On Thursday evening, crowds gathered outside Mission High School to denounce police violence and to honor the lives of two of the youngest black men killed by officers.
Roger Allen, a 44-year-old San Francisco native, was shot and killed in the chest by a Daly City police officer on April 7 after authorities alleged a dispute over the officers’ firearm. It was actually a replica weapon.
Days later, 20-year-old Daunte Wright was killed by police during a traffic obstruction in Minneapolis, just a few miles from the courthouse, where the ongoing trial of Derek Chauvin, the former police officer who killed George Floyd last year, is taking place.
The march also took place the day Chicago police released a video showing the fatal shooting of 13-year-old Adam Toledo as he stood up with his hands up, causing widespread horror and outrage.
“I think it is really important that we emerge as a community to keep everyone else in our grief and also to call for the defunding and abolition of the police, prisons and the prison industrial complex as a whole,” said Aditi Joshi, organizer at Defund SFPD Well said the group that hosted the night’s events.
Opening speeches by Joshi and others reminded protesters that this was a peaceful event and gave them information on what to do if they are arrested.
But another message was also made clear by the organizers of the night, calling for the police to be de-financed as a stop on the road to the complete abolition of the police.
The condition? These communities protect themselves, not law enforcement.
Chants of “We protect ourselves!” wavy through the crowd.
Joshi urged the Board of Supervisors, Mayor London Breed and other elected leaders to segregate money from law enforcement and divert it towards social services, housing and community health, among other things.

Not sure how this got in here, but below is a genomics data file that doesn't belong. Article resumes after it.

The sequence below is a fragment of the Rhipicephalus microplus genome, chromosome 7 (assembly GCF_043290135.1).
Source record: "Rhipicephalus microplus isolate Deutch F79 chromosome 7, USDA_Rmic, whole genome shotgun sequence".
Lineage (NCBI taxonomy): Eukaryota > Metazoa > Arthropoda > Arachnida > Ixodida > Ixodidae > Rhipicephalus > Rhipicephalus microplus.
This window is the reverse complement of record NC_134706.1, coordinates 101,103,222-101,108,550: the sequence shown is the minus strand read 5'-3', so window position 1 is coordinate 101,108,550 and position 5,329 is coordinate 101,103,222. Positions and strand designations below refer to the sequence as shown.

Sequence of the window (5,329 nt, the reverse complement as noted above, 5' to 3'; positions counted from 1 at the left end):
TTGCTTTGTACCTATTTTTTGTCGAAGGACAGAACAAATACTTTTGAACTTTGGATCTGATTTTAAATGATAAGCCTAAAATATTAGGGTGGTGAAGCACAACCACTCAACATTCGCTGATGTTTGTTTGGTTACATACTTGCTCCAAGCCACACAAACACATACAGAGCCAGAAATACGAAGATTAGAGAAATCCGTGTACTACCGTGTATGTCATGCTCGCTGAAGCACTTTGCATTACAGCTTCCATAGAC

“Our budget reflects our values, and our city chooses to fund violence,” she said.
About a few hundred people marched down 18th Street, followed by shouts of support from passers-by raising their hands in solidarity, drivers honking their horns, and the now familiar chants of “no justice, no peace”.
They ended at the San Francisco Police Department mission station, where officers lined the building’s brick facade, stood behind guardrails, and put on helmets.
The crowd gathered in front of the train station. Most of the participants gathered in the middle of Valencia Street, where the chants continued and music played over a loudspeaker.
However, some stood closer to the guard rails and addressed their comments directly to officers.
One of these women was Talika Fletcher, Allen’s sister.
“You can go home. My brother is in a morgue right now, ”she said, and told the protesters to keep their distance to ensure their own safety.
As the night grew later, the crowd slowly dwindled.
The speakers called and reflected on their own experiences.
One of these speakers was Maria Cristina Gutierrez, who goes from Mama Cristina. As the founder of Mothers on the March, a local organization to fight police violence, she called for “unity” and “clarity” between all people fighting for a more peaceful future.
“I am sad, but not defeated,” she told the examiner before her remarks. “We are the givers of life. So we have a duty to fight for life. “
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